- Language Tips
Experts say overlapping maritime boundaries partially explain incident
The private Chinese fishing boat freed by Pyongyang this morning after 12 days of detention will continue its operations in China's waters off the Yellow Sea, its owner said on Tuesday.
Yu Xuejun, who was not on board, said that all the fishermen are safe and are returning without ransom having been paid to the Democratic People's Republic of Korea.
The boat's captain called Yu on Tuesday afternoon, telling him that armed personnel from the DPRK had restricted the sailors' freedom and stolen tons of diesel fuel.
"Instead of heading back to Dalian (in Liaoning province), the boat will continue fishing until the fishing moratorium in June," Yu said, adding that other Chinese ships will help with supplies. China's Foreign Ministry confirmed the release at a news conference on Tuesday, and urged Pyongyang to make thorough investigations into the seizure and provide explanations to China.
Ministry spokesman Hong Lei said that various parties made concerted efforts to facilitate the release as the Chinese government and public were greatly concerned over the incident. China demands the DPRK take effective measures to avoid the recurrence of such an incident, Hong said.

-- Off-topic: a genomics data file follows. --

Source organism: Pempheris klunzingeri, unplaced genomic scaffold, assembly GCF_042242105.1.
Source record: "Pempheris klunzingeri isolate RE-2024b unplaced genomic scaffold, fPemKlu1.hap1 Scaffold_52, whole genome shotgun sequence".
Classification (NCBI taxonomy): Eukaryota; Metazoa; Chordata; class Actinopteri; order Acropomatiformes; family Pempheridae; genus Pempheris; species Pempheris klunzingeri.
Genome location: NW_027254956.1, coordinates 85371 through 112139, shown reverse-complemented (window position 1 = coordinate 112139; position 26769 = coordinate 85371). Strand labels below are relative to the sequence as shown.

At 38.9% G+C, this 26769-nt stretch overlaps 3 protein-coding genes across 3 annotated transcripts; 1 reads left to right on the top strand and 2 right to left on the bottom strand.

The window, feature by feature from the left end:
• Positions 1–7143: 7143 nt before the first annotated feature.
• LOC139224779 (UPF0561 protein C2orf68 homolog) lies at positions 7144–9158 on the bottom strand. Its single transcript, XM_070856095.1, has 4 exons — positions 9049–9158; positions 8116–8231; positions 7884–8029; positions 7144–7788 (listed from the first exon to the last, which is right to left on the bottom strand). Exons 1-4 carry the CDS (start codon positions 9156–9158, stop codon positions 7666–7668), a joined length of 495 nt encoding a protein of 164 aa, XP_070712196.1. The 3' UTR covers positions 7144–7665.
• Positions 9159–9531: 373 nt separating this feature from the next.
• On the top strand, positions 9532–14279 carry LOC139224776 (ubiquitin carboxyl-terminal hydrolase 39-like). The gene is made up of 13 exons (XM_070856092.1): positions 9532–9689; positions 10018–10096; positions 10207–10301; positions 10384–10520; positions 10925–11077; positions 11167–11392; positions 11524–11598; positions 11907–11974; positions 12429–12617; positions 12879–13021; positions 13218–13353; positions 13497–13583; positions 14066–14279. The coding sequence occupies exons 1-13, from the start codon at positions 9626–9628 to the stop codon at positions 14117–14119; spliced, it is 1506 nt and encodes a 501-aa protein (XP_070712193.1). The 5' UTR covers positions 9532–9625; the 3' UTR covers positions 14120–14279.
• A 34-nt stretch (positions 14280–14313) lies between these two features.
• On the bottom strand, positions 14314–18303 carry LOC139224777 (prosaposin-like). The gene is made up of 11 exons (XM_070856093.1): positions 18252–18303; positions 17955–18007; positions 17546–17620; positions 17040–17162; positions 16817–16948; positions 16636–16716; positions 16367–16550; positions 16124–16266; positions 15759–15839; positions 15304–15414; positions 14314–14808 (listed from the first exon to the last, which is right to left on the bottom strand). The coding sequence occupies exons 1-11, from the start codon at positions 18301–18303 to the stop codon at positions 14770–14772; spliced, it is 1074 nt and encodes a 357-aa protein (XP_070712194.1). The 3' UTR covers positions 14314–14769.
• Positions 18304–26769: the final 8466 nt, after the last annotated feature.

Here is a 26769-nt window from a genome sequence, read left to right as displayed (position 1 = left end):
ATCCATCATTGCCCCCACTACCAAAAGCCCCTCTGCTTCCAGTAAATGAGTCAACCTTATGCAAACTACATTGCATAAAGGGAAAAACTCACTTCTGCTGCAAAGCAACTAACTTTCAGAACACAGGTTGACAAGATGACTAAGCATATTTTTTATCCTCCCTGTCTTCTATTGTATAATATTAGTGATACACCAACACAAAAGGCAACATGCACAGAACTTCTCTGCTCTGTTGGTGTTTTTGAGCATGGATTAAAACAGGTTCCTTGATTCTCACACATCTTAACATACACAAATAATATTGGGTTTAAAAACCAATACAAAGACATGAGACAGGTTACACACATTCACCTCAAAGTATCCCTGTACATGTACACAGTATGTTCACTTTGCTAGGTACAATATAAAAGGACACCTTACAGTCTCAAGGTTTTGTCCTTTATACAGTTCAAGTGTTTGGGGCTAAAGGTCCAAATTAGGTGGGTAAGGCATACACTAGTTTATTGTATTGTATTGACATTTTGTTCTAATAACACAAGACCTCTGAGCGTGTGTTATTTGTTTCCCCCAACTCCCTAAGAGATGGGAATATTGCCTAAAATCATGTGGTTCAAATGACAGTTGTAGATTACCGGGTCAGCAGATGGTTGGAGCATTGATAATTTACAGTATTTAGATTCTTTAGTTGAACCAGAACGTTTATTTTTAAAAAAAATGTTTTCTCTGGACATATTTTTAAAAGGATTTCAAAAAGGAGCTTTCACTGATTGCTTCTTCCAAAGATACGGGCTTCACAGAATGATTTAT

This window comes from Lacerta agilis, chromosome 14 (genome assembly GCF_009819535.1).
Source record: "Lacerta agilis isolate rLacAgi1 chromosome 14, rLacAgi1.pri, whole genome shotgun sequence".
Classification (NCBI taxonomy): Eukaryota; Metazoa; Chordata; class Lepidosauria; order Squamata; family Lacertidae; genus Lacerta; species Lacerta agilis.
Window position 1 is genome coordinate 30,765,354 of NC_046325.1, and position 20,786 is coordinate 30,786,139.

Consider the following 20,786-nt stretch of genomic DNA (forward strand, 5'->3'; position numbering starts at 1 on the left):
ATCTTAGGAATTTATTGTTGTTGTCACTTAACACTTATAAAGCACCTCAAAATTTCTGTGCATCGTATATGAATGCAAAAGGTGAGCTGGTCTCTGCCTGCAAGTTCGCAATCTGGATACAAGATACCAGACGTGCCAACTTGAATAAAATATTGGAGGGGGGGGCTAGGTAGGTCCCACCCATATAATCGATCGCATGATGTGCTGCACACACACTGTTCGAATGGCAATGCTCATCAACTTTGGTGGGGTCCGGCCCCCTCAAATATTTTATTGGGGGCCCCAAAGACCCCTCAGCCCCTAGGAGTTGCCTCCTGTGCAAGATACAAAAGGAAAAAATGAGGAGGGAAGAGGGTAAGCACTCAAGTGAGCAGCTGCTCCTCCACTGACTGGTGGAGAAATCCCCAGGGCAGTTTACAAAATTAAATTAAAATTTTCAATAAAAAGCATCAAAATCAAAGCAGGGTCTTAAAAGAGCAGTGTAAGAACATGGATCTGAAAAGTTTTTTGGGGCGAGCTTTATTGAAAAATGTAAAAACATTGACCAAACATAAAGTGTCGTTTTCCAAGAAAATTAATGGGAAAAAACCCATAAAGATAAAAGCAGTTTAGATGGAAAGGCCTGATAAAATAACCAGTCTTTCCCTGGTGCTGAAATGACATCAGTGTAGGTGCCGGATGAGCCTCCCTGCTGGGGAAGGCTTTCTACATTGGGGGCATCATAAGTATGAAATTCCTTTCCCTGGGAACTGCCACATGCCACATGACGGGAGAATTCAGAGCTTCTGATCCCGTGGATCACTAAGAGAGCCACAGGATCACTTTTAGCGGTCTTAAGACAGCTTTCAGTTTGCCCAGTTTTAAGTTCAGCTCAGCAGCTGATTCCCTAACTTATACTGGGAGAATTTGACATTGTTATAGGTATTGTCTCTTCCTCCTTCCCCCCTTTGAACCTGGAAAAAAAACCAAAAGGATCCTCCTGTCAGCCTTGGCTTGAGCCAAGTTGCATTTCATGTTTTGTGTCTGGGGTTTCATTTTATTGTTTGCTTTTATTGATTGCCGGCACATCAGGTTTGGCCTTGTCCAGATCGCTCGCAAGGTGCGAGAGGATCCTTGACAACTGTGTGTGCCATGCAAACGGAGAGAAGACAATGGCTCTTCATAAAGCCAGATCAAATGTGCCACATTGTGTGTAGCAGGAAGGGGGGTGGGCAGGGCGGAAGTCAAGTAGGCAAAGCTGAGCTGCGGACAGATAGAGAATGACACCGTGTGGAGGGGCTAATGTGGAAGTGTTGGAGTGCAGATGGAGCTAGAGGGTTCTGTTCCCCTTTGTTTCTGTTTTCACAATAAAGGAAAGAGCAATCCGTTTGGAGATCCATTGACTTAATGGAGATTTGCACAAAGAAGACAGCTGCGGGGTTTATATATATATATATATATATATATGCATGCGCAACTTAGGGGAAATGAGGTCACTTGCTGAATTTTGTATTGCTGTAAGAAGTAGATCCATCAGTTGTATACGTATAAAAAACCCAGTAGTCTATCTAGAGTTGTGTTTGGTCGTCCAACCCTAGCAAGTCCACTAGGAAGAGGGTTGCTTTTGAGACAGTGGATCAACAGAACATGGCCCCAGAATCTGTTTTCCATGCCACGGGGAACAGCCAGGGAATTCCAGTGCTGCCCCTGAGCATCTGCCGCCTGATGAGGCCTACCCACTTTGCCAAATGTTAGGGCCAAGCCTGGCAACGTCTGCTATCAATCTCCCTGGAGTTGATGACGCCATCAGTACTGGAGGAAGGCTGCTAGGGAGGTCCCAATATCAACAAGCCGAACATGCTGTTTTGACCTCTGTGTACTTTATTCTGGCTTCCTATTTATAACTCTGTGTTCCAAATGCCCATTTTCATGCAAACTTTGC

Experts said the seizure of the boat was neither an accident nor an act of overzealous law enforcement, but a violent robbery of Chinese fishermen's property, given that the boat was fishing within Chinese maritime territory.
This is not the first seizure of Chinese fishing boats by the DPRK. In May 2012, three Chinese boats with 29 fishermen on board were hijacked and detained for two weeks by Pyongyang and accused of "fishing beyond borders".
The DPRK was reported to have sought a ransom of $190,000 before freeing the fishermen, citing its consideration of China-DPRK relations.
Observers said maritime borders between China and the DPRK have not been officially drawn, and these gray areas in the Yellow Sea can partially explain fishing frictions.
Gong Keyu, an Asia-Pacific studies researcher at the Shanghai Institute for International Studies, said that whether it is cross-border fishing on China's side or cross-border law enforcement on the DPRK's remains to be investigated, but the incidents suggest overlapping maritime boundaries that need to be addressed.
Gong said Chinese fishing boats have to steer into border waters because fishery resources in the Yellow Sea have been declining rapidly due to pollution and overfishing.
Zhang Liangui, a Korean studies researcher at the Party School of the Central Committee of the Communist Party of China, said: "In the spirit of safeguarding Chinese fishermen's rights, Beijing should set clear and well-observed rules with the DPRK about the maritime borders to prevent similar incidents from occurring."
The Liaoning Generic Fishing No 25222, with 16 sailors on board, was seized by an armed DPRK vessel on May 5 in Chinese waters in the Yellow Sea. The DPRK was reported to have called Yu eight times demanding a 600,000 yuan ($98,000) ransom. Yu first publicized the boat's seizure on his micro blog late on Saturday, asking for help from Internet users and the Foreign Ministry.
(China Daily 05/22/2013 page11)